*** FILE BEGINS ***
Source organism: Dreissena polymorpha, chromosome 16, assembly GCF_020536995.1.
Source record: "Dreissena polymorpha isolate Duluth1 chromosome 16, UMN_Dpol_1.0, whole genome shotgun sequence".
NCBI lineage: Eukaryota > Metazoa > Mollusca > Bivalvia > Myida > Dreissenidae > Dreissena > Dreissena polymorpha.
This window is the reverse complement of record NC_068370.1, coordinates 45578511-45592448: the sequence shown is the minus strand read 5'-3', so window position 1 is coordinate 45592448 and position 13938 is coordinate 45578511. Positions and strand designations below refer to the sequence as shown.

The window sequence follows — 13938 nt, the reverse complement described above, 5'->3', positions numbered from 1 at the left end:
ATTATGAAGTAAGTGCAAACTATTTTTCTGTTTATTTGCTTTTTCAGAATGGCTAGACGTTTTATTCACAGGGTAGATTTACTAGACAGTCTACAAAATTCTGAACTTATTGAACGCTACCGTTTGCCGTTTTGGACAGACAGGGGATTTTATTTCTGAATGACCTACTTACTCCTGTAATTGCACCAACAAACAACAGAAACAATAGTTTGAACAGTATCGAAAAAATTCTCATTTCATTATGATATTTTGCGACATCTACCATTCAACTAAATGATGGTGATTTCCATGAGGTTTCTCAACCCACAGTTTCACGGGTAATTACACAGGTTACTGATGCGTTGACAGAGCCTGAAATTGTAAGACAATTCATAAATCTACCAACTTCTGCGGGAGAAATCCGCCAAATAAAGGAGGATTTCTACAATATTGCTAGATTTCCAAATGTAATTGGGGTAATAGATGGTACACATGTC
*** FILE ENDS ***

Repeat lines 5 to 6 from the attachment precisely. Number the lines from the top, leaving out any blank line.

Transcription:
The window sequence follows — 13938 nt, the reverse complement described above, 5'->3', positions numbered from 1 at the left end:
ATTATGAAGTAAGTGCAAACTATTTTTCTGTTTATTTGCTTTTTCAGAATGGCTAGACGTTTTATTCACAGGGTAGATTTACTAGACAGTCTACAAAATTCTGAACTTATTGAACGCTACCGTTTGCCGTTTTGGACAGACAGGGGATTTTATTTCTGAATGACCTACTTACTCCTGTAATTGCACCAACAAACAACAGAAACAATAGTTTGAACAGTATCGAAAAAATTCTCATTTCATTATGATATTTTGCGACATCTACCATTCAACTAAATGATGGTGATTTCCATGAGGTTTCTCAACCCACAGTTTCACGGGTAATTACACAGGTTACTGATGCGTTGACAGAGCCTGAAATTGTAAGACAATTCATAAATCTACCAACTTCTGCGGGAGAAATCCGCCAAATAAAGGAGGATTTCTACAATATTGCTAGATTTCCAAATGTAATTGGGGTAATAGATGGTACACATGTC